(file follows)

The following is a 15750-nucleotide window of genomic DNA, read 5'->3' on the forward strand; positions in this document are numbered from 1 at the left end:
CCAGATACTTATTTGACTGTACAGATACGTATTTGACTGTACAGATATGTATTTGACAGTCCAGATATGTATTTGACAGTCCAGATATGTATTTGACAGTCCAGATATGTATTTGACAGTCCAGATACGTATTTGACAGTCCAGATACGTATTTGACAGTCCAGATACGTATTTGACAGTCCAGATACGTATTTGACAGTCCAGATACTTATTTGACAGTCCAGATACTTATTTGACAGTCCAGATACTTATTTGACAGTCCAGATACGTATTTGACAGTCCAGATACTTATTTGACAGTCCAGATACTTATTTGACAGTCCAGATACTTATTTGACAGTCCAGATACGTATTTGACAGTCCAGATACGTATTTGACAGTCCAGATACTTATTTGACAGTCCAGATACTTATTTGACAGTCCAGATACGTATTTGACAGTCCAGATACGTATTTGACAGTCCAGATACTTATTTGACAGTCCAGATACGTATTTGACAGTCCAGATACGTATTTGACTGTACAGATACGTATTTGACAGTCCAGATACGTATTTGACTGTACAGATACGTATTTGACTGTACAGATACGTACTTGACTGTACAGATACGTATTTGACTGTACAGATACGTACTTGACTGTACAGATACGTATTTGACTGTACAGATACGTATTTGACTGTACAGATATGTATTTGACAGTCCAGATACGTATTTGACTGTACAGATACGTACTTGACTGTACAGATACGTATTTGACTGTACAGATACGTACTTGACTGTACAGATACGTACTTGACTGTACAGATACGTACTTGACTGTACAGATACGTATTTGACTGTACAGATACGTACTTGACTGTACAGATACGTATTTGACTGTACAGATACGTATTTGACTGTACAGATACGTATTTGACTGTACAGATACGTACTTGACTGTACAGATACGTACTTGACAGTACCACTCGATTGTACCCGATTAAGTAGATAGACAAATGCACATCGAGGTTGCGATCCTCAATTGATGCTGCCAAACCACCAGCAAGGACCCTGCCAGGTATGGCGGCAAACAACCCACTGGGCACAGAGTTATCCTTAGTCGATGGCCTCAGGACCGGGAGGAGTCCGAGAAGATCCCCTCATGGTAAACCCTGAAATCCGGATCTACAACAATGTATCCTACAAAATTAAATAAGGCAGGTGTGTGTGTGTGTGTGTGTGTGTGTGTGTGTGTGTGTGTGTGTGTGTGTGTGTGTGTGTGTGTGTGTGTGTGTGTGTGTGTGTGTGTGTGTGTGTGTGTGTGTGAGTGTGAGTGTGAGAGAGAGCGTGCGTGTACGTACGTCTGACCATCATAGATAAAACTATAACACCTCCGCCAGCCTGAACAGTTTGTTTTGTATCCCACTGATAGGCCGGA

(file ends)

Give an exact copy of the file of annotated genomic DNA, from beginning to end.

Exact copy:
The following is a 15750-nucleotide window of genomic DNA, read 5'->3' on the forward strand; positions in this document are numbered from 1 at the left end:
CCAGATACTTATTTGACTGTACAGATACGTATTTGACTGTACAGATATGTATTTGACAGTCCAGATATGTATTTGACAGTCCAGATATGTATTTGACAGTCCAGATATGTATTTGACAGTCCAGATACGTATTTGACAGTCCAGATACGTATTTGACAGTCCAGATACGTATTTGACAGTCCAGATACGTATTTGACAGTCCAGATACTTATTTGACAGTCCAGATACTTATTTGACAGTCCAGATACTTATTTGACAGTCCAGATACGTATTTGACAGTCCAGATACTTATTTGACAGTCCAGATACTTATTTGACAGTCCAGATACTTATTTGACAGTCCAGATACGTATTTGACAGTCCAGATACGTATTTGACAGTCCAGATACTTATTTGACAGTCCAGATACTTATTTGACAGTCCAGATACGTATTTGACAGTCCAGATACGTATTTGACAGTCCAGATACTTATTTGACAGTCCAGATACGTATTTGACAGTCCAGATACGTATTTGACTGTACAGATACGTATTTGACAGTCCAGATACGTATTTGACTGTACAGATACGTATTTGACTGTACAGATACGTACTTGACTGTACAGATACGTATTTGACTGTACAGATACGTACTTGACTGTACAGATACGTATTTGACTGTACAGATACGTATTTGACTGTACAGATATGTATTTGACAGTCCAGATACGTATTTGACTGTACAGATACGTACTTGACTGTACAGATACGTATTTGACTGTACAGATACGTACTTGACTGTACAGATACGTACTTGACTGTACAGATACGTACTTGACTGTACAGATACGTATTTGACTGTACAGATACGTACTTGACTGTACAGATACGTATTTGACTGTACAGATACGTATTTGACTGTACAGATACGTATTTGACTGTACAGATACGTACTTGACTGTACAGATACGTACTTGACAGTACCACTCGATTGTACCCGATTAAGTAGATAGACAAATGCACATCGAGGTTGCGATCCTCAATTGATGCTGCCAAACCACCAGCAAGGACCCTGCCAGGTATGGCGGCAAACAACCCACTGGGCACAGAGTTATCCTTAGTCGATGGCCTCAGGACCGGGAGGAGTCCGAGAAGATCCCCTCATGGTAAACCCTGAAATCCGGATCTACAACAATGTATCCTACAAAATTAAATAAGGCAGGTGTGTGTGTGTGTGTGTGTGTGTGTGTGTGTGTGTGTGTGTGTGTGTGTGTGTGTGTGTGTGTGTGTGTGTGTGTGTGTGTGTGTGTGTGTGTGTGTGTGTGTGAGTGTGAGTGTGAGAGAGAGCGTGCGTGTACGTACGTCTGACCATCATAGATAAAACTATAACACCTCCGCCAGCCTGAACAGTTTGTTTTGTATCCCACTGATAGGCCGGA